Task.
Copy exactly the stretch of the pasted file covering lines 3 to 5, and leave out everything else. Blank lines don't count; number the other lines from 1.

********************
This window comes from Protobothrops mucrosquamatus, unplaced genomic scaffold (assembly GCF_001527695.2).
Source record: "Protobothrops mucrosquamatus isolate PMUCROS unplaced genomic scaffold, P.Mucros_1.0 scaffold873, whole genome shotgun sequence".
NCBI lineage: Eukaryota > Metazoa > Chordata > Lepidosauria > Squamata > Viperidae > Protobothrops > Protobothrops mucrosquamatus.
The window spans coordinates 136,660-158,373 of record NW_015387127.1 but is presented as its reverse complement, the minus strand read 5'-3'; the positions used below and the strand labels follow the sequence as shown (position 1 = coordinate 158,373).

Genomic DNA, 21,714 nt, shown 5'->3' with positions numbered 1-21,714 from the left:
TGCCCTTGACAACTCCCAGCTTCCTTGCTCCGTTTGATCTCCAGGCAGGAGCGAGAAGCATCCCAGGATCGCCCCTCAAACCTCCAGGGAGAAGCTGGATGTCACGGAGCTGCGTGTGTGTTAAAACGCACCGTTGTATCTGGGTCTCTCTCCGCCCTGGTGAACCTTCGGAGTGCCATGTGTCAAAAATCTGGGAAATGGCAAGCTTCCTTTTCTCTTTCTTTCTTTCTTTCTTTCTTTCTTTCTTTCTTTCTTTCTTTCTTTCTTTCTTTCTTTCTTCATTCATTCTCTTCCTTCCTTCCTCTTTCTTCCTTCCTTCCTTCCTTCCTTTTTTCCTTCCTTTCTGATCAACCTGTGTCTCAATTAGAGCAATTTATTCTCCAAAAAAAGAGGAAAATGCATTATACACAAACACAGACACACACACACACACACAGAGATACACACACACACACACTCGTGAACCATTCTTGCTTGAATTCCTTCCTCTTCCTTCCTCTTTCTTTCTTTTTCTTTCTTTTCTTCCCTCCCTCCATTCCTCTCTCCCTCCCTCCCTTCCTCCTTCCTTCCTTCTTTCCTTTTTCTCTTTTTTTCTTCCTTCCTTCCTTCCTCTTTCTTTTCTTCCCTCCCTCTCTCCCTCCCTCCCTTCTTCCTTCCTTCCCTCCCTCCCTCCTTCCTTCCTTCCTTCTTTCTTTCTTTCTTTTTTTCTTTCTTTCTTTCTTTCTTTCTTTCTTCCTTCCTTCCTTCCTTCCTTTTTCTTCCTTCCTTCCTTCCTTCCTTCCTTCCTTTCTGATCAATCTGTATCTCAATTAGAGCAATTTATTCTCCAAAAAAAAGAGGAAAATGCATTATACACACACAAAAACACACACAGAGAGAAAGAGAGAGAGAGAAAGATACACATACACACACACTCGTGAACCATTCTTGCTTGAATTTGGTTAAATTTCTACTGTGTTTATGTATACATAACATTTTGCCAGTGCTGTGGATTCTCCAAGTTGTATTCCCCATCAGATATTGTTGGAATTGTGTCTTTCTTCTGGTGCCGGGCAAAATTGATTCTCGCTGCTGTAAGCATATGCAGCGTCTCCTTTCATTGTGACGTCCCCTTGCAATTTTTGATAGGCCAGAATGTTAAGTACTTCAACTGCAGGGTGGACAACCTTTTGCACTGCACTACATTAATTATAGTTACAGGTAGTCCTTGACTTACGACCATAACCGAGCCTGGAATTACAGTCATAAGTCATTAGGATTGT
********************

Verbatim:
NCBI lineage: Eukaryota > Metazoa > Chordata > Lepidosauria > Squamata > Viperidae > Protobothrops > Protobothrops mucrosquamatus.
The window spans coordinates 136,660-158,373 of record NW_015387127.1 but is presented as its reverse complement, the minus strand read 5'-3'; the positions used below and the strand labels follow the sequence as shown (position 1 = coordinate 158,373).

Genomic DNA, 21,714 nt, shown 5'->3' with positions numbered 1-21,714 from the left: